The mere omission to specify the period may result in a valid muta for life; but to equate a muta for life with a regular nikah is a serious step, which, inter alia, fails to take into consideration the question of intention”.It is submitted that the view expressed in the Hyderabad case is a better view. The fundamental difference between a muta marriage and a permanent marriage is that in the former, the term is specified, while in the latter, it is not. If the term is not specified, it should be considered as a permanent union, even if the parties call it a muta. In such a case, the inference would be that the parties intended to conclude a permanent marriage. And if this inference is drawn, then all the consequences of a permanent marriage flow, namely, the right of mutual inheritance arises, the wife is entitled to maintenance, and all the restrictions such as that the husband cannot take more than four wives, come into existence.

It is submitted that in cases like these, our judges should play the role of mujtahid.

Incidents of Muta marriage:

The main incidents of the muta marriage are: (i) In a muta marriage parties have no right to mutual inheritance, even if one the parties die when the muta is subsisting. There is a difference of opinion among the Shia authorities whether a specific stipulation to that effect in a muta is valid. (ii) A wife in a muta marriage is not entitled to maintenance. But if in the contract of marriage, it is specifically stipulated, the wife will be entitled to maintenance during the whole term, even if the husband chooses not to cohabit with her.

In the absence of such a stipulation, the court has power to grant her maintenance, under Section 125 of the Code of Criminal Procedure. (iii) If the marriage is not consummated, the wife is entitled to only half of the dower. If the marriage has been consummated, then the wife is entitled to full dower, even if the husband does not cohabit with her during the entire term or part of the term. On the other hand, if the wife leaves the husband before the expiry of the term, she is entitled to only proportionate dower. (iv) When the marriage has been consummated, the wife is required to undergo idda of three courses; if there is no consummation of marriage, no idda is required. (v) It seems that in the muta marriage, the husband has the right to refuse procreation, that is to say, Izl is allowed, and no permission of the wife is necessary. (vi) The off spring of muta marriage has the status of legitimate children, and is entitled to inherit the property of both parents in the same manner as the off spring of a permanent marriage.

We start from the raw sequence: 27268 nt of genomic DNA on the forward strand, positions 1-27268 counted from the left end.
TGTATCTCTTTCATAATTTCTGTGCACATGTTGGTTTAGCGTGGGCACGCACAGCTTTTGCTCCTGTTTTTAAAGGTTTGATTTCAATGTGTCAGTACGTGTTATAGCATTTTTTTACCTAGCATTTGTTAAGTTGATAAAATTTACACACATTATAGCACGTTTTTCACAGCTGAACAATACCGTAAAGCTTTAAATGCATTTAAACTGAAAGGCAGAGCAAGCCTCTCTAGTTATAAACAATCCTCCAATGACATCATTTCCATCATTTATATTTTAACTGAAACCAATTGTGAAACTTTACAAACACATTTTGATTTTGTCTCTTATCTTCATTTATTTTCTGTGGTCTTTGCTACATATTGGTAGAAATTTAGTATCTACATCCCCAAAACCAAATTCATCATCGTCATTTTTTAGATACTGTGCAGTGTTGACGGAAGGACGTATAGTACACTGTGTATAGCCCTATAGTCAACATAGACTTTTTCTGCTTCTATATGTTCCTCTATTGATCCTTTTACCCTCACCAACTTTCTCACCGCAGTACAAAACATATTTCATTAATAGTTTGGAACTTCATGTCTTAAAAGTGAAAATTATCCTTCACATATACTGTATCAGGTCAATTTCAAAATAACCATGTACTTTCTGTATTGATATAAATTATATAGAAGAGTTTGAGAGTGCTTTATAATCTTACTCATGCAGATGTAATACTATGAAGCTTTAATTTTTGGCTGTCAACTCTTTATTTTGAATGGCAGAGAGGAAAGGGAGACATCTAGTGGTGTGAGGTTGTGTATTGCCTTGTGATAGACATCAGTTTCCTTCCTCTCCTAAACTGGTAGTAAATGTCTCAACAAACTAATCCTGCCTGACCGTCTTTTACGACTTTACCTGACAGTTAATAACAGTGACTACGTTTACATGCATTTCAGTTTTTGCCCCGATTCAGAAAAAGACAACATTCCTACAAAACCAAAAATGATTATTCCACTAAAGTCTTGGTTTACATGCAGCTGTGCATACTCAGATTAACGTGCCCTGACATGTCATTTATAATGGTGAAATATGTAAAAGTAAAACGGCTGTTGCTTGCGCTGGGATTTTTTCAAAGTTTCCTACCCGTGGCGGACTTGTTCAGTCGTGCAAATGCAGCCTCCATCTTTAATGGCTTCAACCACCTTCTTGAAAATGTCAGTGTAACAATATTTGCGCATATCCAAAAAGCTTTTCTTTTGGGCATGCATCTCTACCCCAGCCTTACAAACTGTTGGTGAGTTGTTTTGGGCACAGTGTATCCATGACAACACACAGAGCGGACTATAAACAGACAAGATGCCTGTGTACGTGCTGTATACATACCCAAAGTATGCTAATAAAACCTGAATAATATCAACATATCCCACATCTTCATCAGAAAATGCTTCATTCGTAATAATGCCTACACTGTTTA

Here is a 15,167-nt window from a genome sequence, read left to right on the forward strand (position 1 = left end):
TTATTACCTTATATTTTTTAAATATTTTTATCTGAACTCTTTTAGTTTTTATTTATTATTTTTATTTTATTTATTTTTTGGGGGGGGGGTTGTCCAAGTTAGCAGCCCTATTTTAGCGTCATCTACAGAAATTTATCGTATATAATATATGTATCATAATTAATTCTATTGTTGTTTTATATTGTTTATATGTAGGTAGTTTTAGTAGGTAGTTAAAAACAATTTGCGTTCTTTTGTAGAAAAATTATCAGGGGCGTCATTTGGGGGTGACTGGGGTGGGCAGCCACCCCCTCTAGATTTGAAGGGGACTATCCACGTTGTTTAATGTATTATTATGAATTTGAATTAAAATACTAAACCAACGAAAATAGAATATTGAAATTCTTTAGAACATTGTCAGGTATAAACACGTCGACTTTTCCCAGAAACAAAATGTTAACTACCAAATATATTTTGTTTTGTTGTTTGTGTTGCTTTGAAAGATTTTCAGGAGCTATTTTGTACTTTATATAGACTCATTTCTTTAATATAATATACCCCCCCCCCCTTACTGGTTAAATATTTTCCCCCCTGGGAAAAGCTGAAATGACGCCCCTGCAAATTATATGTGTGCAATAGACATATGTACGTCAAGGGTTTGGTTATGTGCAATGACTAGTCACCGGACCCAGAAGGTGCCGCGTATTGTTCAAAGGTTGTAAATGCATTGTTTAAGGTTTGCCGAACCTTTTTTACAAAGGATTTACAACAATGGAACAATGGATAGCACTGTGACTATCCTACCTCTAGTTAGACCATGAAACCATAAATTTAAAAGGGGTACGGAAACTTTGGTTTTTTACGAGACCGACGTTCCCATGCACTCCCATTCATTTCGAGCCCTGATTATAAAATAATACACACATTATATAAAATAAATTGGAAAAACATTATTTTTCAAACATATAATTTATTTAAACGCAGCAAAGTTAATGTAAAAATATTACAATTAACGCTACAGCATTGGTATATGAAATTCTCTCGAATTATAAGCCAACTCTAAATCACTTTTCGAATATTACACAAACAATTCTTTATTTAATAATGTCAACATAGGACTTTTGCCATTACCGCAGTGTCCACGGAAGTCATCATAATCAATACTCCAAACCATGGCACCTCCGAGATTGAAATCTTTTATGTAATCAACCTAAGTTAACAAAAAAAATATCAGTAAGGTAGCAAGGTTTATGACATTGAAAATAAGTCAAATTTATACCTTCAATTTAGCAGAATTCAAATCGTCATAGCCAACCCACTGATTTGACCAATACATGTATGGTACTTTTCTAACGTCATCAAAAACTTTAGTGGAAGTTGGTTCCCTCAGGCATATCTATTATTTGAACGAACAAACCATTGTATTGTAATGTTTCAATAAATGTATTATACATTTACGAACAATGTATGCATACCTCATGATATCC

(vii) The muta marriage comes to an end automatically on the expiry of the term, unless extended, or on the death of either party. The question of husband’s right of talak does not arise. However, the parties may terminate the union by mutual consent if the husband wants to terminate the union earlier, he can do so by making a “gift of the term” or of any portion of it. This is called hiba-i-muddat for which consent of the wife is not necessary.